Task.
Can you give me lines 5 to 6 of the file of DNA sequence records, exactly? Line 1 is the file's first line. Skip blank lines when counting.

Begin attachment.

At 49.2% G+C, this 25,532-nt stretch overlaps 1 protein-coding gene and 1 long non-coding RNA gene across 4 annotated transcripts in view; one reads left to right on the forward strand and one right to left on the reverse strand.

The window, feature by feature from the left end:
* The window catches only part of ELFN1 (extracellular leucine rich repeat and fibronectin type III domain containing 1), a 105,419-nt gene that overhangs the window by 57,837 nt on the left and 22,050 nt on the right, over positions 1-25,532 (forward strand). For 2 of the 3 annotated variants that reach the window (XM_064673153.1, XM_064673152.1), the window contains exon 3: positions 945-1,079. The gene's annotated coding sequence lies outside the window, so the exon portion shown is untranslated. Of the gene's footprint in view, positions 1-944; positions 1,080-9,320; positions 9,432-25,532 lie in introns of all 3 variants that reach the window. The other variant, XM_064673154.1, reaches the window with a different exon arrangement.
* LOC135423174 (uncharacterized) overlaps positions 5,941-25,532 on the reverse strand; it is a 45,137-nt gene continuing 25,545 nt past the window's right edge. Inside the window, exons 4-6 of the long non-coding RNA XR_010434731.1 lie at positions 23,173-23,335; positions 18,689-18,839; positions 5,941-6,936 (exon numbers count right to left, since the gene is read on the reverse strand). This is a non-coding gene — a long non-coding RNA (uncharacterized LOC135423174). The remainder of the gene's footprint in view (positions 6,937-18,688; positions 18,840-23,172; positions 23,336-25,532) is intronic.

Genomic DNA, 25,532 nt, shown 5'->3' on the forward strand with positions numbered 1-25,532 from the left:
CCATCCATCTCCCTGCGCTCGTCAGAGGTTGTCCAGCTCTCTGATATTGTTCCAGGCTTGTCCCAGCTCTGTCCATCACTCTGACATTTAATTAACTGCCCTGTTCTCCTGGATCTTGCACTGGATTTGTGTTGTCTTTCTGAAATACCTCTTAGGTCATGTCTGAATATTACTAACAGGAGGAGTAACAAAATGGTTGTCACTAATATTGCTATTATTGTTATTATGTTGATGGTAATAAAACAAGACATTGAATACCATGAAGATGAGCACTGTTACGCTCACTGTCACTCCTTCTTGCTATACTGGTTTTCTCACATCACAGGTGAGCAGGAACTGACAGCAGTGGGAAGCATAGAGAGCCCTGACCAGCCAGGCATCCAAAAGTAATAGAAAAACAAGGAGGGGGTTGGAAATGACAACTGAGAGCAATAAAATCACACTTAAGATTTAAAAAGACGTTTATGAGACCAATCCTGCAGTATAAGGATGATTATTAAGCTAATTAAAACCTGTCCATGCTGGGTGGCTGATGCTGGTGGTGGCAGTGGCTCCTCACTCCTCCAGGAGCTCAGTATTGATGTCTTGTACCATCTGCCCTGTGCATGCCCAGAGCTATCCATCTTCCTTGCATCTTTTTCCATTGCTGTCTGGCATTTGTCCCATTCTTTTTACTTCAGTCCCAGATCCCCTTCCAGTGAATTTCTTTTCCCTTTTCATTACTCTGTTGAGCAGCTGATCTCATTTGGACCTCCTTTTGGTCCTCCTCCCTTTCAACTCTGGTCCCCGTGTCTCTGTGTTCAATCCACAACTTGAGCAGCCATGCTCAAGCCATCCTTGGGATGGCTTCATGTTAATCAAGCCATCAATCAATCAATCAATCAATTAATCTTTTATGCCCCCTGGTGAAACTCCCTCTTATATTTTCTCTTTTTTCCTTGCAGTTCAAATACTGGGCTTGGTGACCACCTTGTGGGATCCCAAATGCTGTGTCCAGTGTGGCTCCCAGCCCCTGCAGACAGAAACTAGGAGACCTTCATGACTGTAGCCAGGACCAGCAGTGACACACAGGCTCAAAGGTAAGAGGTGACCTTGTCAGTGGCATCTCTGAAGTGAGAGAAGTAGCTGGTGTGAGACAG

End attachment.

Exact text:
Genomic DNA, 25,532 nt, shown 5'->3' on the forward strand with positions numbered 1-25,532 from the left:
CCATCCATCTCCCTGCGCTCGTCAGAGGTTGTCCAGCTCTCTGATATTGTTCCAGGCTTGTCCCAGCTCTGTCCATCACTCTGACATTTAATTAACTGCCCTGTTCTCCTGGATCTTGCACTGGATTTGTGTTGTCTTTCTGAAATACCTCTTAGGTCATGTCTGAATATTACTAACAGGAGGAGTAACAAAATGGTTGTCACTAATATTGCTATTATTGTTATTATGTTGATGGTAATAAAACAAGACATTGAATACCATGAAGATGAGCACTGTTACGCTCACTGTCACTCCTTCTTGCTATACTGGTTTTCTCACATCACAGGTGAGCAGGAACTGACAGCAGTGGGAAGCATAGAGAGCCCTGACCAGCCAGGCATCCAAAAGTAATAGAAAAACAAGGAGGGGGTTGGAAATGACAACTGAGAGCAATAAAATCACACTTAAGATTTAAAAAGACGTTTATGAGACCAATCCTGCAGTATAAGGATGATTATTAAGCTAATTAAAACCTGTCCATGCTGGGTGGCTGATGCTGGTGGTGGCAGTGGCTCCTCACTCCTCCAGGAGCTCAGTATTGATGTCTTGTACCATCTGCCCTGTGCATGCCCAGAGCTATCCATCTTCCTTGCATCTTTTTCCATTGCTGTCTGGCATTTGTCCCATTCTTTTTACTTCAGTCCCAGATCCCCTTCCAGTGAATTTCTTTTCCCTTTTCATTACTCTGTTGAGCAGCTGATCTCATTTGGACCTCCTTTTGGTCCTCCTCCCTTTCAACTCTGGTCCCCGTGTCTCTGTGTTCAATCCACAACTTGAGCAGCCATGCTCAAGCCATCCTTGGGATGGCTTCATGTTAATCAAGCCATCAATCAATCAATCAATCAATTAATCTTTTATGCCCCCTGGTGAAACTCCCTCTTATATTTTCTCTTTTTTCCTTGCAGTTCAAATACTGGGCTTGGTGACCACCTTGTGGGATCCCAAATGCTGTGTCCAGTGTGGCTCCCAGCCCCTGCAGACAGAAACTAGGAGACCTTCATGACTGTAGCCAGGACCAGCAGTGACACACAGGCTCAAAGGTAAGAGGTGACCTTGTCAGTGGCATCTCTGAAGTGAGAGAAGTAGCTGGTGTGAGACAG